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Publication numberUS3309930 A
Publication typeGrant
Publication dateMar 21, 1967
Filing dateFeb 1, 1962
Priority dateFeb 1, 1962
Publication numberUS 3309930 A, US 3309930A, US-A-3309930, US3309930 A, US3309930A
InventorsWilliam H Jones
Original AssigneeLear Siegler Inc
Export CitationBiBTeX, EndNote, RefMan
External Links: USPTO, USPTO Assignment, Espacenet
Particle inertia platform
US 3309930 A
Abstract  available in
Previous page
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Claims  available in
Description  (OCR text may contain errors)

'mrchzl, 1967 w. H. JONES 33%,936


WILLIAM H. JONES AGENT United States Patent Ofi 3,309,930 Patented Mar. 21, 1967 3,309,930 PARTICLE INERTIA PLATFORM William H. Jones, Santa Monica, Calif., assignor, by mesne assignments, to Lear Siegler Inc., Santa Monica, Calif, a corporation of Delaware Filed Feb. 1, 1962, Ser. No. 170,321 1 Claim. (Cl. 73516) This invention relates to particle inertia platforms and more particularly to particle inertia platforms using a container having particles therein and means to detect the forces acting upon the particles.

Gyroscopes and stable platforms now in use comprise a rotating mass having a spin axis, input axis, and output axis or precession axis. The mass is caused to rotate and because of the gyroscopic effects of the rotating mass, any changes applying to the mass about the input axis causes the mass to rotate or exert a force about the output axis. The rotating mass is usually supported by gimbals in order to maintain the spin axis of the rotating mass in proper alignment with movement of the vehicle it is mounted on. Pickolfs are usually provided for detecting the amount of movement of the mass about the output axis or detect the amount of force exerted by the mass about the output axis.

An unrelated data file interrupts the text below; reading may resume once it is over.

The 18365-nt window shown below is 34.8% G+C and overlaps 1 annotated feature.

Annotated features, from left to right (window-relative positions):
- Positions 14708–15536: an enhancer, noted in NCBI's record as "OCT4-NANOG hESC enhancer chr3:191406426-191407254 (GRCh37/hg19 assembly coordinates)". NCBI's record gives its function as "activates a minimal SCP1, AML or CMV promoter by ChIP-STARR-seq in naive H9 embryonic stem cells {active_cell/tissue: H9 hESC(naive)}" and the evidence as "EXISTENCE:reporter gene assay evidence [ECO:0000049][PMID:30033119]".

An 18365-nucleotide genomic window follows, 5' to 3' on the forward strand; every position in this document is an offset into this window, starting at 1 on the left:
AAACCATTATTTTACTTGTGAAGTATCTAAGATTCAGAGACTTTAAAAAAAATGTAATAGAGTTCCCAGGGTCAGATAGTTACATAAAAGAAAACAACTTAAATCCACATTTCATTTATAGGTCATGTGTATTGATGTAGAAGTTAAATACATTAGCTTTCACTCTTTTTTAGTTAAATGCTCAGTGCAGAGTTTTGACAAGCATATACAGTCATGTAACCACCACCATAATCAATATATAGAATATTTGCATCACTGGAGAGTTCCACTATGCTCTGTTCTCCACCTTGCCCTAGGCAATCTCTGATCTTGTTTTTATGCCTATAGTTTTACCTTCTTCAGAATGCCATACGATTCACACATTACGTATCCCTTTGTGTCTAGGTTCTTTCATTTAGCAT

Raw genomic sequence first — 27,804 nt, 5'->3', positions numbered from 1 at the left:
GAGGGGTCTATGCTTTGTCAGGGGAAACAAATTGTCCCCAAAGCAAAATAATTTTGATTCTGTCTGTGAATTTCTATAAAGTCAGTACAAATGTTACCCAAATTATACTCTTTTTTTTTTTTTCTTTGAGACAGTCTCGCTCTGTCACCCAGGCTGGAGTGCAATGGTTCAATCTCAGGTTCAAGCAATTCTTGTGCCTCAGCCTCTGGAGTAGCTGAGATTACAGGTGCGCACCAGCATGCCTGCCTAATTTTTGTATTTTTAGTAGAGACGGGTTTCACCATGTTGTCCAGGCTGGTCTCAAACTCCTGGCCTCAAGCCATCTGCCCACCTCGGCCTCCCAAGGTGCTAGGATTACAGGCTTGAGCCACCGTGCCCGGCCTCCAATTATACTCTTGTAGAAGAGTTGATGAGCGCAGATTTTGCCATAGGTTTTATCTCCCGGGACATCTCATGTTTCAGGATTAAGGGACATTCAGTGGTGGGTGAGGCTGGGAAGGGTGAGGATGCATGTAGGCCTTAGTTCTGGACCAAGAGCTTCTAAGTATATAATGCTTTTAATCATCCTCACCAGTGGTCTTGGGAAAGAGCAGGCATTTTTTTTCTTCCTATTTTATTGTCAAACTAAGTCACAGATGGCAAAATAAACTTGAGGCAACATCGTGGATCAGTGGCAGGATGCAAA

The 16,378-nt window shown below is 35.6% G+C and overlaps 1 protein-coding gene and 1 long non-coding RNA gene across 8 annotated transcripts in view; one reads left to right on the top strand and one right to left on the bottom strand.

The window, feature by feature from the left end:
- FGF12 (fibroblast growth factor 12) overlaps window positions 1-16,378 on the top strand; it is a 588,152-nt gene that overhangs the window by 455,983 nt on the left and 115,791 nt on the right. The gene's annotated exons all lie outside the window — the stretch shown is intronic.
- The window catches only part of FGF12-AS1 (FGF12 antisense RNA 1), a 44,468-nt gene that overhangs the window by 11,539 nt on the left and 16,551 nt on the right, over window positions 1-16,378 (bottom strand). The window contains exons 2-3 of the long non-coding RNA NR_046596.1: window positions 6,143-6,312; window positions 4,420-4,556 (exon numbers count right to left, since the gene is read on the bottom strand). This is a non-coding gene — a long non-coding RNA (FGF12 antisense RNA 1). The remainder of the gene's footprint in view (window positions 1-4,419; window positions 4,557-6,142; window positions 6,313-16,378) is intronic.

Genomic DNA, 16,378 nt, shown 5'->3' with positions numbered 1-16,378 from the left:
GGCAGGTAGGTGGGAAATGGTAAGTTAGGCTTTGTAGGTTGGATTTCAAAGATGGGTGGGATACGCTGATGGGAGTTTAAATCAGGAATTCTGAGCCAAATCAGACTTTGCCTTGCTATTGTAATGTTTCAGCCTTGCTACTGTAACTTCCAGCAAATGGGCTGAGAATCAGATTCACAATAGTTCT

ne of the major problems in present day gyroscopes is to reduce the friction in the gimbals so that the gimbals do not exert any forces on the rotating mass, as such forces cause the mass to rotate, and, thereby, provide an error in the pickofls.

Another major problem in present day gyroscopes is to provide a balanced rotating mass so that it can rotate at great speeds without any tendency towards wobbling, or the like, which obviously causes great errors. The gyroscope is supposed to maintain its position in space and only move about its output axis when displacement or acceleration forces are exerted about the input axis of the gyroscope. The gimballing systems used to support this gyroscope inherently have some friction in them, and, therefore, as stated above, provide an error in the pickoflf. The gyroscope, out of necessity, must rotate and likewise the gimbals must have a limited rotational freedom. Therefore, the most accurate gyroscope depends upon the precision with which the gyroscope is produced.

Since the present day gyroscopes require mechanical moving parts, elimination of friction is impossible, and errors in the pickoff devices, although they can be reduced by precision manufacturing methods, are inherent.

It is, therefore, an object of this invention to provide a particle inertia platform.

Another object of the present invention is to provide an extremely simple gyroscope without mechanical moving parts.

Still another object of the present invention is to provide a simple particle inertia gyroscope which is extremely accurate in detecting acceleration.